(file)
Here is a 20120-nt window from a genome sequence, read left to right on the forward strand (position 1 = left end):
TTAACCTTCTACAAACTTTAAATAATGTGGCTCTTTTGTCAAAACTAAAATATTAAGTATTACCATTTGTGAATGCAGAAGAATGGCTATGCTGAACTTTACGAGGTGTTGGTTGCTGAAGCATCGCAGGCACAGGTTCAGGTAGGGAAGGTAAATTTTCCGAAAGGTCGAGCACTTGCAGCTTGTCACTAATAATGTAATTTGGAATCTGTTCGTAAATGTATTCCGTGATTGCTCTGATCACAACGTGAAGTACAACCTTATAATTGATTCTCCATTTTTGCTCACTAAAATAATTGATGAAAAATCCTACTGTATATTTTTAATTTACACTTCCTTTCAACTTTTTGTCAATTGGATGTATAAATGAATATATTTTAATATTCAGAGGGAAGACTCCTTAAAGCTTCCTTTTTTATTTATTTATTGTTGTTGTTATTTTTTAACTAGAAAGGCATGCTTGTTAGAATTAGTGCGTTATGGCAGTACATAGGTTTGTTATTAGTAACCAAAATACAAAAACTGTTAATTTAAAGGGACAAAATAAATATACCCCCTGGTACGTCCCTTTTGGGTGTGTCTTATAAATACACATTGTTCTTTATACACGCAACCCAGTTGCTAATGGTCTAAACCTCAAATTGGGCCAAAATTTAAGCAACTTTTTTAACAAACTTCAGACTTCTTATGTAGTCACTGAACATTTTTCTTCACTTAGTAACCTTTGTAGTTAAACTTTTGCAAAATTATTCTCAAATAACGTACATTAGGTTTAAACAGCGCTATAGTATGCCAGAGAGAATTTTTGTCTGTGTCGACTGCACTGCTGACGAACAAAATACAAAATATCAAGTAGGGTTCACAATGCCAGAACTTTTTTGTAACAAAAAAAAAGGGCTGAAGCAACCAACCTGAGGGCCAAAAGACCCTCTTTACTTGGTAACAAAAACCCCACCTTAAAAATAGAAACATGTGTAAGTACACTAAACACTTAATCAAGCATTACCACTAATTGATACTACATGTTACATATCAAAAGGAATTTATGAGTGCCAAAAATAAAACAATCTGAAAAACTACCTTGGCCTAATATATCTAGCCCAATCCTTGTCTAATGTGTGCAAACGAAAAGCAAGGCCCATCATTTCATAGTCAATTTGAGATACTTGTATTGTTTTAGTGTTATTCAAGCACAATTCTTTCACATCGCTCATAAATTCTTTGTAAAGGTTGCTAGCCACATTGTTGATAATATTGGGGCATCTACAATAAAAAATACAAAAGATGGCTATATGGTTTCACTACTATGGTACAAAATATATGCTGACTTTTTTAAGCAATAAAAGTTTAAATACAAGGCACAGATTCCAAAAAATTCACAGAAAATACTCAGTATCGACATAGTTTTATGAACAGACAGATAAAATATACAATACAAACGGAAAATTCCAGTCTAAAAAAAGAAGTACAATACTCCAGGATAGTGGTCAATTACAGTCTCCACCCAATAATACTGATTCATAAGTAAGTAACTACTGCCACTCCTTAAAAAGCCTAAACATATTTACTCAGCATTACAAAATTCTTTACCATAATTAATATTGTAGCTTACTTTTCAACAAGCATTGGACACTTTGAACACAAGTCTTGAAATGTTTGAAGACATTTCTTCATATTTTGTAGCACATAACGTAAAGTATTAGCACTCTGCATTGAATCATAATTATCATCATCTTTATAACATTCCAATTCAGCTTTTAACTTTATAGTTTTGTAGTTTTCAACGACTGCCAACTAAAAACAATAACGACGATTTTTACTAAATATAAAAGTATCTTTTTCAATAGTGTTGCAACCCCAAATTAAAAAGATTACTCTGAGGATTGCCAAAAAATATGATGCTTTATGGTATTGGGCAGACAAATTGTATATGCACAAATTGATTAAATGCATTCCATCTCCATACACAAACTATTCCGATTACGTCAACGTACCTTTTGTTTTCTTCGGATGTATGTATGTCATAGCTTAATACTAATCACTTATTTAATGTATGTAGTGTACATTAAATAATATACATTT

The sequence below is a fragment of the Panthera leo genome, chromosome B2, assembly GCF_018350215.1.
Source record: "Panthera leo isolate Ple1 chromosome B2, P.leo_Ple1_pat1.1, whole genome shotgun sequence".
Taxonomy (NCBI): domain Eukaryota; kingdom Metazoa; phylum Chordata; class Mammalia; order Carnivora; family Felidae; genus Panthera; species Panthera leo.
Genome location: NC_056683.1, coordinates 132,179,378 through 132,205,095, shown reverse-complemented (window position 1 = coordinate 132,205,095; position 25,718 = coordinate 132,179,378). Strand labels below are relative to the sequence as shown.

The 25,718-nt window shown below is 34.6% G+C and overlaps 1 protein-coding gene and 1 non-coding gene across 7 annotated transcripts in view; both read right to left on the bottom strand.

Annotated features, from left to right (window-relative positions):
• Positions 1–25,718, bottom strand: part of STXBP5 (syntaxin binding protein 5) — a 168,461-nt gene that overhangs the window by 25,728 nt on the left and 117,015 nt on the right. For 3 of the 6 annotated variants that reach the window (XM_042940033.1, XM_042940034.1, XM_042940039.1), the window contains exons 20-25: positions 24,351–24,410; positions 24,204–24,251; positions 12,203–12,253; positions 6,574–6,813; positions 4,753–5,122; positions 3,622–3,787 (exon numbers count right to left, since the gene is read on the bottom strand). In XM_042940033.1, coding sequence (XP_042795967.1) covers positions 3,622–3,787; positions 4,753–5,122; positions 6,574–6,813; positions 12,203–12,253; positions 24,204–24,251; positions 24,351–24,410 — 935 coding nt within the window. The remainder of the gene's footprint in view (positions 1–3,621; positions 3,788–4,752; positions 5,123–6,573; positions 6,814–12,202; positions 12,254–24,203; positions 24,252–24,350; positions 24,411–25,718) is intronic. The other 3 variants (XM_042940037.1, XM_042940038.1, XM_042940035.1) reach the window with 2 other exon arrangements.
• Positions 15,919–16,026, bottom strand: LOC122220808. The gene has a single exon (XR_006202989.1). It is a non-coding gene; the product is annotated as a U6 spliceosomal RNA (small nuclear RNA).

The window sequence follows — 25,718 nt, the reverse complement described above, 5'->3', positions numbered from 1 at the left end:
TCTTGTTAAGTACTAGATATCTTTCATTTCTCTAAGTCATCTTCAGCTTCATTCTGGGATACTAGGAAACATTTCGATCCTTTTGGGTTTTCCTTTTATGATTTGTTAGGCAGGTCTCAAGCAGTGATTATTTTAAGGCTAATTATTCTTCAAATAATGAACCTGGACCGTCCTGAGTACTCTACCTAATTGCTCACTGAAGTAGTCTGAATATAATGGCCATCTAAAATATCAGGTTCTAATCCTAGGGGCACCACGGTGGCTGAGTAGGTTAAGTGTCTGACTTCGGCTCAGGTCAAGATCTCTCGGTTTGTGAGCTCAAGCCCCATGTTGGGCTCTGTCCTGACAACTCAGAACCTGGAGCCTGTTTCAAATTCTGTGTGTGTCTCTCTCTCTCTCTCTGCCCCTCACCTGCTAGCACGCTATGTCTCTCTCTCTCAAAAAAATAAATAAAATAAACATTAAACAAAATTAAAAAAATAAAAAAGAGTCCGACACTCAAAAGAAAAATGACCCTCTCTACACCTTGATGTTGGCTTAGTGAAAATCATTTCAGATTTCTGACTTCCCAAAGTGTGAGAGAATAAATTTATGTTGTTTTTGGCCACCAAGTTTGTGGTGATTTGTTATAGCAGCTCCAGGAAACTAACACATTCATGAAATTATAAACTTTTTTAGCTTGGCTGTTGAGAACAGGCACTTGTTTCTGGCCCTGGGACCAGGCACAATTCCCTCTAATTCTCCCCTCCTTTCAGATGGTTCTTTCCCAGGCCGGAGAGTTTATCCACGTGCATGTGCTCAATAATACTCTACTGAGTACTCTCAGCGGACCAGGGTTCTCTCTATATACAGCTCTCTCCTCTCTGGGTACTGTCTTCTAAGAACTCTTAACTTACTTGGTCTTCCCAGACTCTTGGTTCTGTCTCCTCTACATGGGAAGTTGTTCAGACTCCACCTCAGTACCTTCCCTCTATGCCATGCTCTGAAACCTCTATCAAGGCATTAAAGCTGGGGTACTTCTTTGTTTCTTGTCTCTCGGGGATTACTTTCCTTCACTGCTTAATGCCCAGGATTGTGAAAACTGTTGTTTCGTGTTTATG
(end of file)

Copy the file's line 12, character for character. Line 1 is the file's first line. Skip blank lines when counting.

TCTTGTTAAGTACTAGATATCTTTCATTTCTCTAAGTCATCTTCAGCTTCATTCTGGGATACTAGGAAACATTTCGATCCTTTTGGGTTTTCCTTTTATGATTTGTTAGGCAGGTCTCAAGCAGTGATTATTTTAAGGCTAATTATTCTTCAAATAATGAACCTGGACCGTCCTGAGTACTCTACCTAATTGCTCACTGAAGTAGTCTGAATATAATGGCCATCTAAAATATCAGGTTCTAATCCTAGGGGCACCACGGTGGCTGAGTAGGTTAAGTGTCTGACTTCGGCTCAGGTCAAGATCTCTCGGTTTGTGAGCTCAAGCCCCATGTTGGGCTCTGTCCTGACAACTCAGAACCTGGAGCCTGTTTCAAATTCTGTGTGTGTCTCTCTCTCTCTCTCTGCCCCTCACCTGCTAGCACGCTATGTCTCTCTCTCTCAAAAAAATAAATAAAATAAACATTAAACAAAATTAAAAAAATAAAAAAGAGTCCGACACTCAAAAGAAAAATGACCCTCTCTACACCTTGATGTTGGCTTAGTGAAAATCATTTCAGATTTCTGACTTCCCAAAGTGTGAGAGAATAAATTTATGTTGTTTTTGGCCACCAAGTTTGTGGTGATTTGTTATAGCAGCTCCAGGAAACTAACACATTCATGAAATTATAAACTTTTTTAGCTTGGCTGTTGAGAACAGGCACTTGTTTCTGGCCCTGGGACCAGGCACAATTCCCTCTAATTCTCCCCTCCTTTCAGATGGTTCTTTCCCAGGCCGGAGAGTTTATCCACGTGCATGTGCTCAATAATACTCTACTGAGTACTCTCAGCGGACCAGGGTTCTCTCTATATACAGCTCTCTCCTCTCTGGGTACTGTCTTCTAAGAACTCTTAACTTACTTGGTCTTCCCAGACTCTTGGTTCTGTCTCCTCTACATGGGAAGTTGTTCAGACTCCACCTCAGTACCTTCCCTCTATGCCATGCTCTGAAACCTCTATCAAGGCATTAAAGCTGGGGTACTTCTTTGTTTCTTGTCTCTCGGGGATTACTTTCCTTCACTGCTTAATGCCCAGGATTGTGAAAACTGTTGTTTCGTGTTTATG